The reason why you can't invoke your package manager to install or remove things while it's already modifying the system in another process is because that would add too much complexity for little gain to have the processes communicate with each other and coordinate their actions to ensure system consistency. For example, what if you ask it to install a package that conflicts with a package that another process is somewhere in the process of installing? What if you ask it to remove a package that another process had already checked was installed because the packages it's going to install depend on it? What if you ask it to install a package that depends on a package another process in installing right now, but the dependent package ends up being installed first because it won the race condition and runs an installation script that depends on the package that hasn't finished installing?

It's just simpler and safer to use a lock to restrict one process at a time.

  • Sad, but fine. How can I make an automatic installation queue? – neverMind9 Apr 11 '18 at 18:52
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    You can try to make something like that, but for your case, isn't it simpler to just interrupt the download, install the other package, and reinvoke the installation of the big package, like I and psusi said? – JoL Apr 11 '18 at 19:12
  • see askubuntu.com/questions/132059/… for installation queue – ctrl-alt-delor Mar 5 at 10:11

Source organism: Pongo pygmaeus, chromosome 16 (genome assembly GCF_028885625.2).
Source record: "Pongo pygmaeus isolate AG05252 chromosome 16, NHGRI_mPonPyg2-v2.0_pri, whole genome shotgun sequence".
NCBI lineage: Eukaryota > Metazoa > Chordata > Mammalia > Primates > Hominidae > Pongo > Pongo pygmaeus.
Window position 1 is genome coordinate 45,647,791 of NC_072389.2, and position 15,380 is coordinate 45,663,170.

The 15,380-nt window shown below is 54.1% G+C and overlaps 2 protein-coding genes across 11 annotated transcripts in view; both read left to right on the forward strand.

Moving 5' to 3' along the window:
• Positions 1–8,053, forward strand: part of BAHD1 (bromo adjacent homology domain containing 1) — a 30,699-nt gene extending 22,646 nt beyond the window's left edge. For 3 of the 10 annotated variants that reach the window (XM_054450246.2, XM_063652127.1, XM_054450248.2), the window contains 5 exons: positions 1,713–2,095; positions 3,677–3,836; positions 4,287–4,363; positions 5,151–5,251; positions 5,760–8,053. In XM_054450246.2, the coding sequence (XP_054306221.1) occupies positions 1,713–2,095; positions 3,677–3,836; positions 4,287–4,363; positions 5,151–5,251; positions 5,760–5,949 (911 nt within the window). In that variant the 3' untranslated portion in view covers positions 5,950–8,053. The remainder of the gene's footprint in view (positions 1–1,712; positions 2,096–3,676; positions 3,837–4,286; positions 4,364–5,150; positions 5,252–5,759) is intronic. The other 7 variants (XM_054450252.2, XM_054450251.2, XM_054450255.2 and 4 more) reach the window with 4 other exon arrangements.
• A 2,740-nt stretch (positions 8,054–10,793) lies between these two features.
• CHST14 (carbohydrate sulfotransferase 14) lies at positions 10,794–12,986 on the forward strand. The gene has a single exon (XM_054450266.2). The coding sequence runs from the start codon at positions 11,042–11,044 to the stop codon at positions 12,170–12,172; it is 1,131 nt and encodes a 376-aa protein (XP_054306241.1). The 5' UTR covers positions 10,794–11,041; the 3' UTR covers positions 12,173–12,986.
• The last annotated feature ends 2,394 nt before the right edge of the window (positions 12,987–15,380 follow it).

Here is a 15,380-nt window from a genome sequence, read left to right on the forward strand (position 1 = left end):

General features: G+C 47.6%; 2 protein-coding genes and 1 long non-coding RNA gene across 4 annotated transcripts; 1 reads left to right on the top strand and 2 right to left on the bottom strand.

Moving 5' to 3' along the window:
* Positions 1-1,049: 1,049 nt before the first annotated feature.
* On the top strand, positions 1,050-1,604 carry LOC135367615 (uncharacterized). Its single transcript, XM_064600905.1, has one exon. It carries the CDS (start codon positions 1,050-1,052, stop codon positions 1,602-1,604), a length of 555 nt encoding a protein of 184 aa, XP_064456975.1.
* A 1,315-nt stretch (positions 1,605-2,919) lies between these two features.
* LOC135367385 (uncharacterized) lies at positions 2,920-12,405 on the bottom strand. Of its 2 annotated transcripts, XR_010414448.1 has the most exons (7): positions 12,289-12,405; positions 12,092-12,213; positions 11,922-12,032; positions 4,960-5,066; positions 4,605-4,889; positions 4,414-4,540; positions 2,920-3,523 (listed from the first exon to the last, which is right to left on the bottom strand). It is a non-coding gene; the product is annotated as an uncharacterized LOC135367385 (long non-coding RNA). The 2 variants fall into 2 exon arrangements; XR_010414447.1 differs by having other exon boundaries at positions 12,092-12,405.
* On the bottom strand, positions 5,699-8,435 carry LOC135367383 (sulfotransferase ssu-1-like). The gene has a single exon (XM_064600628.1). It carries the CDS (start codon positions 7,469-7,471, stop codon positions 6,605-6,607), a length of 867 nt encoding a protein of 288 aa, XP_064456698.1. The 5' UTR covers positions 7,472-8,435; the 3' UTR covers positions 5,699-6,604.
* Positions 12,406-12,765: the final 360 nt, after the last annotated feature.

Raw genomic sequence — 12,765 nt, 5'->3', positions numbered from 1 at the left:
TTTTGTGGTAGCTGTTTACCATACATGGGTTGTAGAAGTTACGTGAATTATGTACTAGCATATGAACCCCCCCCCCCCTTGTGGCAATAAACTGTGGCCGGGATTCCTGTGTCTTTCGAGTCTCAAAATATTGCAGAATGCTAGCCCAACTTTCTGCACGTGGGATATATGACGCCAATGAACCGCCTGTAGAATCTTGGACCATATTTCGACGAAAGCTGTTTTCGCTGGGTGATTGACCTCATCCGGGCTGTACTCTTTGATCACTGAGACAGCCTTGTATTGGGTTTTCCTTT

0

Given your example, it's reasonable to assume some common-or-garden flight simulator, even an enormous one, will not be making changes to the same parts of the filesystem that udftools does.

I know that if yum is preoccupied by some larger transaction, then rpm can still be used to install, upgrade, or erase packages, because yum creates a lock that other yum processes must respect, but rpm does not need to.

Similarly, dpkg can be used to install .deb packages without having to negotiate with apt, although they might be more closely integrated, in which case if you're prepared to eat the risk, go ahead and delete /var/lib/dpkg/lock. I mean, what the heck? it's only the integrity of your entire OS package database!

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    "it's reasonable to assume a flight simulator will not be making changes to the same parts of the filesystem that udftools does"... except in the package database. – Kusalananda Apr 11 '18 at 19:50
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    @Kusalananda I'm constantly reading that apt is soooo much better than yum and since (as I explain) yum can handle rpm making changes to the rpmdb, I expect apt will be able to handle its buddy dpkg doing a similar extremely dangerous thing. And it'll do it that much better than yum, too! – Rich Apr 11 '18 at 19:54
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    @Rich To be fair, you don't really explain that yum can handle rpm making changes to the rpmdb, you merely state that rpm doesn't respect yum's locks. It doesn't automatically follow that yum won't crash and burn spectacularly when it finds the rpmdb has been modified regardless of its lock. yum may be fine, I don't know, but your answer does not imply that it will be – only that you can play with fire if you want to. – justinpawela Apr 11 '18 at 20:53
  • @justinpawela That's kinda the implication I wanted to set out. It's a risk. I figure a gaming computer is a place where this kind of risk might be acceptable. (But since you point out I need to clarify: yes, yum allows it, and next run it whines about rpmdb altered outside of yum. It's not as though something other than an rpm-related command altered the rpmdb.) – Rich Apr 12 '18 at 1:34